A Call To Return To Regular Colorectal Screenings – RWJBarnabas Health

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The pandemic interrupted many health screenings—with serious consequences. A colorectal surgeon at CBMC explains why it’s imperative to get back on schedule for these tests and preventive screenings.colon screenings
The COVID-19 pandemic has upended many aspects of our lives, including normal health care. In the past two years, many people have cancelled important elective procedures, which has led to a substantial decline in cancer screening, according to the American Cancer Society (ACS).
“We’re seeing a lot of bad things resulting from COVID not allowing us to find things early,” when cancer is most easily and successfully treated, says Mark Gilder, M.D., a colorectal surgeon affiliated with Cooperman Barnabas Medical Center (CBMC) and a member of the RWJBarnabas Health Medical Group. “We lost a lot of ground with prevention. We were doing a pretty good job, but now we have to kind of reinvent the wheel a bit, and get back to prevention.”
Gilder notes that, in his specialty, screening guidelines have changed recently. In the past, regular screening for colorectal cancer typically started at age 50 for those at average risk for the disease. Now, most health organizations, like the American Cancer Society, the American Society of Colon and Rectal Surgeons and the Centers for Disease Control and Prevention, put the starting age at 45 for average-risk individuals.
Early detection can make a world of difference. Take the case of Gang (he prefers to use one name), a 39-year-old who started having abdominal pain and irregular bowel movements. Three different gastrointestinal specialists misdiagnosed him with diverticulitis and treated him with antibiotics. When Gang’s symptoms persisted, he was referred to Dr. Gilder, who suspected an abnormal growth and recommended that Gang get a colonoscopy. The procedure confirmed he had an obstructive mass, and a biopsy found that it was cancerous. Six days later, on November 16, 2021, Dr. Gilder performed surgery to remove the tumor.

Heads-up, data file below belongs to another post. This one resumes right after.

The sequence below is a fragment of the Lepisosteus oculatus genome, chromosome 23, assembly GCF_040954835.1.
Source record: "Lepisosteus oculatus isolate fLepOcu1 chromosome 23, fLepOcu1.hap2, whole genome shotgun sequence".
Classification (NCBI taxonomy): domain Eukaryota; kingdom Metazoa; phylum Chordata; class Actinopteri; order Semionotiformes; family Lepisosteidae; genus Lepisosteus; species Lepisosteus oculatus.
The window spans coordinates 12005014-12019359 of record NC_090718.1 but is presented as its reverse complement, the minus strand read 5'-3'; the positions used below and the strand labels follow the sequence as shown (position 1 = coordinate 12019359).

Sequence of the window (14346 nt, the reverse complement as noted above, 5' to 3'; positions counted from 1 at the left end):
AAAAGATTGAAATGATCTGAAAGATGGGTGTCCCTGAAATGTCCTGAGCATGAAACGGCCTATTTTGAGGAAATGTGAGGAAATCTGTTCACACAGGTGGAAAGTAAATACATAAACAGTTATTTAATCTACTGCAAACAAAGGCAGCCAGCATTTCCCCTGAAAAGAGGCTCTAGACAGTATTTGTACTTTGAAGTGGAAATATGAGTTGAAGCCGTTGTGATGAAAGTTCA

Post-surgery, Dr. Gilder and Gang’s oncologist, Michael Scoppetuolo, M.D., medical director of The Cancer Center at CBMC, determined that Gang did not need any further treatments, but will be evaluated regularly for any changes.
Gang, a marathon runner who’s in “very good shape,” Dr. Gilder says, quickly regained his strength and, just six weeks later, was back to his normal running routine and training for his seventh marathon in Philadelphia this November—just one year since surgery. Now cancer-free, Gang says it’s important to “listen to your body. You know yourself better than anyone else. If you have a problem, take action.”
At 39, Gang was not a candidate for regular screening; had he been, the test may have caught his disease in its earliest stages before it became cancerous. There are several options for testing, according to the ACS, including stool-based tests, DNA testing and imaging tests. But the gold standard is colonoscopy, a minimally invasive procedure that allows the surgeon to see inside the colon and rectum and remove any growths, called polyps, to test for signs that they could become cancerous.
Dr. Gilder adds that some insurance companies have not been quick to update their coverage to meet the new 45-and-older recommendations, and initially may not cover the expenses of the screening. “This is a situation where, clearly, lives are saved, but unfortunately some insurance companies are delaying this. It’s very frustrating for all of us [in his field],” he says. If a patient’s insurance initially denies coverage, his team can try to authorize it on a case-by-case basis.
Dr. Gilder’s final word is to take the screening guidelines seriously. The preparations needed are much easier and more flexible to accommodate one’s work requirements, the sedation required is minimal, there is no pain and the recovery is quick. Most importantly, screening saves lives.
The American Cancer Society recommends that people at average risk of colorectal cancer start regular screening at age 45. People who are in good health and with a life expectancy of more than 10 years should continue regular colorectal cancer screening through the age of 75.
For people ages 76 through 85, the decision to be screened should be based on a person’s preferences, life expectancy, overall health and prior screening history. People over the age of 85 should no longer get colorectal cancer screening.
For screening, people are considered to be at average risk if they do not have:
Those at higher risk may need to begin screening earlier. Talk to your doctor to assess your risk and screening schedule.
CBMC, together with Rutgers Cancer Institute of New Jersey, is the state’s only NCI-designated Comprehensive Cancer Center.
Learn more about colorectal cancer treatment or make an appointment by calling 973-322-0250.
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